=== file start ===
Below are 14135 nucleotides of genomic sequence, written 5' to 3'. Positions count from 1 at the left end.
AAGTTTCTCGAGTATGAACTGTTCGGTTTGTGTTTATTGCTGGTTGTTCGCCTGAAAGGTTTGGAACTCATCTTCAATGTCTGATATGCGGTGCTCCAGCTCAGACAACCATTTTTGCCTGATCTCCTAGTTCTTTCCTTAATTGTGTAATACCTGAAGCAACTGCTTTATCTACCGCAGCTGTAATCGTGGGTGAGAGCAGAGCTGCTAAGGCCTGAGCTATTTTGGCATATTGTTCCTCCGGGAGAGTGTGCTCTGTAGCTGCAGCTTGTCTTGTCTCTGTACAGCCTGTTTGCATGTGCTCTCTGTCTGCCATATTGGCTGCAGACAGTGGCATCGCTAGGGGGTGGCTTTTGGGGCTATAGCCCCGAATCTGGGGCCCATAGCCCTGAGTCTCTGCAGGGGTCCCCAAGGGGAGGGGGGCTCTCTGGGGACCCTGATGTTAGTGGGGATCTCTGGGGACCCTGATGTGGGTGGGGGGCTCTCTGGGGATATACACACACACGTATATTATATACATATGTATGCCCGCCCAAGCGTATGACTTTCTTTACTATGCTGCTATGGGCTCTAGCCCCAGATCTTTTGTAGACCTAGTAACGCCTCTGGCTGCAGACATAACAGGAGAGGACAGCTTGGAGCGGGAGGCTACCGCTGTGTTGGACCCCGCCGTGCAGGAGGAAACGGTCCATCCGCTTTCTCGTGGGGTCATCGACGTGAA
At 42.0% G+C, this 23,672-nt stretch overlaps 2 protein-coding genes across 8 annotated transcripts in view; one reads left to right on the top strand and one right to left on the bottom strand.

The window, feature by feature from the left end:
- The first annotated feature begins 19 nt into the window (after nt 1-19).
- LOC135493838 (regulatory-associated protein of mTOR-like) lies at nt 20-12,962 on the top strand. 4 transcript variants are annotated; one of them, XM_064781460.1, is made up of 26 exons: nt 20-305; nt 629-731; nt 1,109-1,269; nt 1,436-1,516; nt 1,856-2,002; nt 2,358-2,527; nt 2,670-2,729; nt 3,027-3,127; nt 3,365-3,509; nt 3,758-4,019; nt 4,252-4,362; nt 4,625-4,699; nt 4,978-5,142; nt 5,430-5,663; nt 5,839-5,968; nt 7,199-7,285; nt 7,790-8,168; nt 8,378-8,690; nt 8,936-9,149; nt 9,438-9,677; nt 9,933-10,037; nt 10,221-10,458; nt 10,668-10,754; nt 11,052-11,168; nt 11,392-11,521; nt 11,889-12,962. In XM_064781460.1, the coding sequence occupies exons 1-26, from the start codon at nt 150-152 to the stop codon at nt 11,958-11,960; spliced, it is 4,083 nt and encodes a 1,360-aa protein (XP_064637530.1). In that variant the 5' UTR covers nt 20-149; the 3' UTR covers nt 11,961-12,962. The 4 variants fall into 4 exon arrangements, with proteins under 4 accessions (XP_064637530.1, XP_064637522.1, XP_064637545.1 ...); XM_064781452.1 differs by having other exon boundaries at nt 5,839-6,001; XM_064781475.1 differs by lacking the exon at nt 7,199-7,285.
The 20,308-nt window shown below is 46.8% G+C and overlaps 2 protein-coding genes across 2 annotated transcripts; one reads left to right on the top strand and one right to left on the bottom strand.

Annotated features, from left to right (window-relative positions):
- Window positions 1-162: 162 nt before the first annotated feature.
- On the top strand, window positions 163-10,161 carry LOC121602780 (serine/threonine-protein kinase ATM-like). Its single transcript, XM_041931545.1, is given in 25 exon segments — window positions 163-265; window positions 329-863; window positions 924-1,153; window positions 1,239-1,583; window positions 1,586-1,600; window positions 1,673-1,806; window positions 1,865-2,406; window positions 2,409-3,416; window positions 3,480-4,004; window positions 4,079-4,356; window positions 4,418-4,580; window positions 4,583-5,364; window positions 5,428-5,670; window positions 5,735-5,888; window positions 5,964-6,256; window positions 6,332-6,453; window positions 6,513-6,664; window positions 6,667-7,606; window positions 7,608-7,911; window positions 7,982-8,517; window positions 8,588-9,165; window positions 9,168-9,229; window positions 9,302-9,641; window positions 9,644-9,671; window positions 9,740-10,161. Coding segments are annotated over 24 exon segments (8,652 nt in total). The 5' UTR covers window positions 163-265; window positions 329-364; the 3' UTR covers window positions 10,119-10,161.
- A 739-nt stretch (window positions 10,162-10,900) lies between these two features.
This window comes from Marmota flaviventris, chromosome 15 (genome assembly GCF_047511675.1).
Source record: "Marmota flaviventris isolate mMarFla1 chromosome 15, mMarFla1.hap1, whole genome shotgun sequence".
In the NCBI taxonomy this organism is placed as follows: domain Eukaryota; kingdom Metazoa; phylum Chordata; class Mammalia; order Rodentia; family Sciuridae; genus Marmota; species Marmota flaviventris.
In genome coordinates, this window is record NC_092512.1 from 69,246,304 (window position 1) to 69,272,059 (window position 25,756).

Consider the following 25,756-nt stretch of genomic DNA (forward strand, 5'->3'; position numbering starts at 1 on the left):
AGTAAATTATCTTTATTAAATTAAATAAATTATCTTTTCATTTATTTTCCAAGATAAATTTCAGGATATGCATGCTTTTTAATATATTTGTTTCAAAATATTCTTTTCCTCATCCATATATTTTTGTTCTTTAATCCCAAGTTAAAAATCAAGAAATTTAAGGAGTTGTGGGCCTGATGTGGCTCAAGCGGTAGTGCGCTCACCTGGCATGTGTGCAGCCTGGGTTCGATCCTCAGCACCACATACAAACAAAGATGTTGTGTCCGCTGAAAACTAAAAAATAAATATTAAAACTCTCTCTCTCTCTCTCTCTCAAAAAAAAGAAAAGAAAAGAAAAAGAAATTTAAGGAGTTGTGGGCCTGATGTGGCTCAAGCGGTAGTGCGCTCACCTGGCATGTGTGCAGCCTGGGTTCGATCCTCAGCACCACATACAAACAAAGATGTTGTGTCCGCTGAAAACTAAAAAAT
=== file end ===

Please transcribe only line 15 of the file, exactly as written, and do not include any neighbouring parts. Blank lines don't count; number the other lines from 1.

In genome coordinates, this window is record NC_092512.1 from 69,246,304 (window position 1) to 69,272,059 (window position 25,756).